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Wall Street Reform and Consumer Protection Act

December 14, 2009


Good morning. It was a very inside week in the market last week, with the SPY up a whole .10, closing at 111.11. That represents a very dramatic move up of 66% from the March lows, and puts the market back to where it was on 10/2/08. It does seem like the advance has slowed, at least temporarily, as the SPY traded over 110 two months ago and has basically flat lined since then. The market is still down almost 29% from its all time high of 156.33 in October of 2007. The VIX was actually up slightly on the week, from 21.25 to 21.59, but is still showing some positive volatility skew going forward. The bigger news last week is actually in the bonds and the yield curve. A couple of less than stellar auctions in the thirty and ten year Treasuries have the thirty year yields up .1% and the ten year yields up .05%. Combining that with the 30 day Treasury at zero, yes, zero, and you have the steepest yield curve in almost a decade. It would also indicate that the Fed’s days of low financing costs on its ton of debt might be changing.

Today we have an announced takeover of XTO Energy by Exxon/Mobil in an all-stock deal of $31 B, roughly a 20+% premium to where it closed Friday night. My kudos to anyone who may have been long options or XTO stock, but as we go through the painful exercise of trying to recover from excessive concentration in the banking industry do we really need more concentration in the energy industry. Is there anyone sane out there who thinks that we would be better served if XOM, CVX, and BP bought all all the major independent natural gas producers, XTO, CHK, ECA, and DVN? That is why we have, or had, anti-trust laws. For all those happy with the premium paid by XOM, any first year economics student would tell you that of course a company is always worth more to competing companies, the more concentrated you become the greater your control over prices and the market. As we “supposedly” are trying to move, at least somewhat, to greater dependence on natural gas (domestically produced) versus oil, do we think that having multinational oil companies buy the gas companies moves that forward faster?

It was also a busy week on the regulatory front, as the U.S. House passed the so-called Wall Street Reform and Consumer Protection Act. Again, an embarrassment of a bill and riddled with the influence peddling that continues to ruin any attempts at real reform. Despite horrific performance by Federal Regulators for as long back as anyone can remember, this bill essentially strips any state regulatory oversight of National Banks. When the Fed’s return to their usual useless oversight, there is now no chance of any State guy (like an Eliot Spitzer) jumping into the abyss. There are also provisions to move some derivative transactions to Exchanges, a very good idea, but of course there is a long list of so-called end users that would be exempt. End users are loosely defined as those that rely on derivatives for operational reasons, like Delta Air Lines, Cargill, and Deere & Co. Does anyone remember that the biggest disaster of all in regards to derivatives (OK, maybe AIG was bigger) was Enron, the former Houston Gas and Electric. I am sure they would have qualified as an “end user” under this bill, and would have been just as big of an unregulated disaster. I will bet any client a nice dinner that in the next ten years one of these “end users” will have amassed a huge trading department that will have nothing to do with their normal “operational” activities and will cause a huge problem.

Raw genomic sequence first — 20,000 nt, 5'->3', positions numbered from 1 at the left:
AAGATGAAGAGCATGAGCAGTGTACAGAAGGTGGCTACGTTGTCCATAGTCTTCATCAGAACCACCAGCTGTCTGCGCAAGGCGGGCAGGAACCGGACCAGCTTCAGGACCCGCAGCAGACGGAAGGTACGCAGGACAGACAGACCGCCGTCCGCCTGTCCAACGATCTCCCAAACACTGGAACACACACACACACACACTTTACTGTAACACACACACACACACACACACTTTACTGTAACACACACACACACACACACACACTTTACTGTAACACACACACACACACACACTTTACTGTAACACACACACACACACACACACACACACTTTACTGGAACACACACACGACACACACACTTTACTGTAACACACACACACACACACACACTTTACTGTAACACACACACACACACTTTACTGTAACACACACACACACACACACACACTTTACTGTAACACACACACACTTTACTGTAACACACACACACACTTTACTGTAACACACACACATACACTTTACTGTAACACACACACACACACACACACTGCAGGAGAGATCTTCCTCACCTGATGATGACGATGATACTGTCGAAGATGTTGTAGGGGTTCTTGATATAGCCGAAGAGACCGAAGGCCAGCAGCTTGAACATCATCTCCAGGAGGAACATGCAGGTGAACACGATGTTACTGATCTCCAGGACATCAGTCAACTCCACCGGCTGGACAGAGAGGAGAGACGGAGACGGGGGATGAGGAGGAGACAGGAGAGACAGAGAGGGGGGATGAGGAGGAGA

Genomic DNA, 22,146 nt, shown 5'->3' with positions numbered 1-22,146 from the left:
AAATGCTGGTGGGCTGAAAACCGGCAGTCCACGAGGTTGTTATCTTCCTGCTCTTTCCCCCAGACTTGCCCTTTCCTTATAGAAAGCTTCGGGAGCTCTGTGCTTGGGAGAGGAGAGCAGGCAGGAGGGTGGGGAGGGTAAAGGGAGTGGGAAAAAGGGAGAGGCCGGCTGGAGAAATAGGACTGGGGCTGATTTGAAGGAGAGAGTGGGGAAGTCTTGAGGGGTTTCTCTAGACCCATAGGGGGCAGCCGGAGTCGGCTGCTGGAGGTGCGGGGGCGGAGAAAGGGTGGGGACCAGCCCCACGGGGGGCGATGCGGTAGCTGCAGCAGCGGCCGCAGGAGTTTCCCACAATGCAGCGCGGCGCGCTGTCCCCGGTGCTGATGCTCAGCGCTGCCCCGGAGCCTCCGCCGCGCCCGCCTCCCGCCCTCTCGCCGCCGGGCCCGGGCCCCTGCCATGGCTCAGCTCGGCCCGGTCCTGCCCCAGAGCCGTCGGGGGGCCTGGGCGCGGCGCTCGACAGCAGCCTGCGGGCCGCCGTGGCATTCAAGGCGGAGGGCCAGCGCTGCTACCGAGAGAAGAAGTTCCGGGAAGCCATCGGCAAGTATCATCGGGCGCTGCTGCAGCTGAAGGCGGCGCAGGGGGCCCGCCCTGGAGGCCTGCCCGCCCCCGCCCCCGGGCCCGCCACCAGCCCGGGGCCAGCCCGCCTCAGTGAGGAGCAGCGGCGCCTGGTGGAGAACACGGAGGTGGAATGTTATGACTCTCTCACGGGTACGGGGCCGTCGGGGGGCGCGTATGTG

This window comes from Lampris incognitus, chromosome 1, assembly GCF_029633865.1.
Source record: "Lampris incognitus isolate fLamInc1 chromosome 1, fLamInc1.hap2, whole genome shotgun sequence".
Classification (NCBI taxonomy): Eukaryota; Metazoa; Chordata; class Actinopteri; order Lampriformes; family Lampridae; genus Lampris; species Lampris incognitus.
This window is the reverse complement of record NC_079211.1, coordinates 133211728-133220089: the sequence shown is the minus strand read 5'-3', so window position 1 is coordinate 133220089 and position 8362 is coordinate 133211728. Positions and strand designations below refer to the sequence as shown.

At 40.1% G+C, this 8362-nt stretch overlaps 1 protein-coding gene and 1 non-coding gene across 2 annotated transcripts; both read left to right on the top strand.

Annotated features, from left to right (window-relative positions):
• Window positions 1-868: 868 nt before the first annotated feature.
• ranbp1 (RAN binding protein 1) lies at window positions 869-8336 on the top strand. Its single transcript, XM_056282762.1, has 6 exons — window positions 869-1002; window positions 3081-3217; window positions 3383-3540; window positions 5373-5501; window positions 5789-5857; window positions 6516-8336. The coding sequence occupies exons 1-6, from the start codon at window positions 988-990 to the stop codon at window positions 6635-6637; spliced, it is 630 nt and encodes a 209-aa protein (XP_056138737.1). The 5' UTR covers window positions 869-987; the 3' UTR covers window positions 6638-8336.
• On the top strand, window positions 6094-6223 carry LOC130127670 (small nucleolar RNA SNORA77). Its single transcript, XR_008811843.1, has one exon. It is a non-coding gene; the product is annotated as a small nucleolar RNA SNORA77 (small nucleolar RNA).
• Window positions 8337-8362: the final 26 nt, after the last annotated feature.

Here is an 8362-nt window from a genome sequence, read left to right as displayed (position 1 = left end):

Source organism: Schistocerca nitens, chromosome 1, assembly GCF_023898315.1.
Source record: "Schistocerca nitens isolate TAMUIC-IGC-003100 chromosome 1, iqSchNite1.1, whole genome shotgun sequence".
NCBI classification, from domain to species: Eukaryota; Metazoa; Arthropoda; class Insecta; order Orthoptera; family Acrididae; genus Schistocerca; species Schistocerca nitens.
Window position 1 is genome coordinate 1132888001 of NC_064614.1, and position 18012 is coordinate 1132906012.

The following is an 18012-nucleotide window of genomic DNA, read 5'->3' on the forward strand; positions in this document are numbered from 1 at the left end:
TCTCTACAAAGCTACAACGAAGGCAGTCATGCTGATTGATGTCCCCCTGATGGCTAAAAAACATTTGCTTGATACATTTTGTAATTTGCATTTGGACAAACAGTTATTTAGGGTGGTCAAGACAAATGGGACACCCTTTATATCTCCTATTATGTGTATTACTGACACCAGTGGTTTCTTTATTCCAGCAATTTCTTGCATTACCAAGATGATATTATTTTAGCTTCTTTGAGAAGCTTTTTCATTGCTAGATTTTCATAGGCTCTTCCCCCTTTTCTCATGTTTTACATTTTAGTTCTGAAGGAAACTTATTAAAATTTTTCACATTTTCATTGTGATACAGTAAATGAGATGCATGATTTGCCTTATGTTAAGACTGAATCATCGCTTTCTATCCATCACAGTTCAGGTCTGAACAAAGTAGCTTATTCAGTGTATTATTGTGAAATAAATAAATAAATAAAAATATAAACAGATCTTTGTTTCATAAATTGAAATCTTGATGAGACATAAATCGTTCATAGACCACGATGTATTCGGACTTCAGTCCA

The Representative I heard speak (and was questioning) in Washington in September, Illinois’ own Melissa Bean, actually sponsored a provision allowing U.S. regulators to pre-empt state laws that “interfere” with a national banks ability to operate. How does a major national bank, or several, especially since there are now none domiciled in Illinois (maybe Northern Trust), get that kind of influence over a representative from Chicago’s NW suburbs. It is interesting to point out that Illinois has more independent banks and thrifts than any other state, and an Illinois Rep. is sponsoring a provision that a national bank does not have to pay attention to any Illinois state laws when doing business here. Is that really in the best interests of the citizens of Illinois, or the banks and thrifts currently here? Can there possibly be an honest politician from this state? Even though I have not become a Republican (as accused on many occasions recently) the concept of any sort of reform coming from any current or former politician from this state is a serious oxymoron.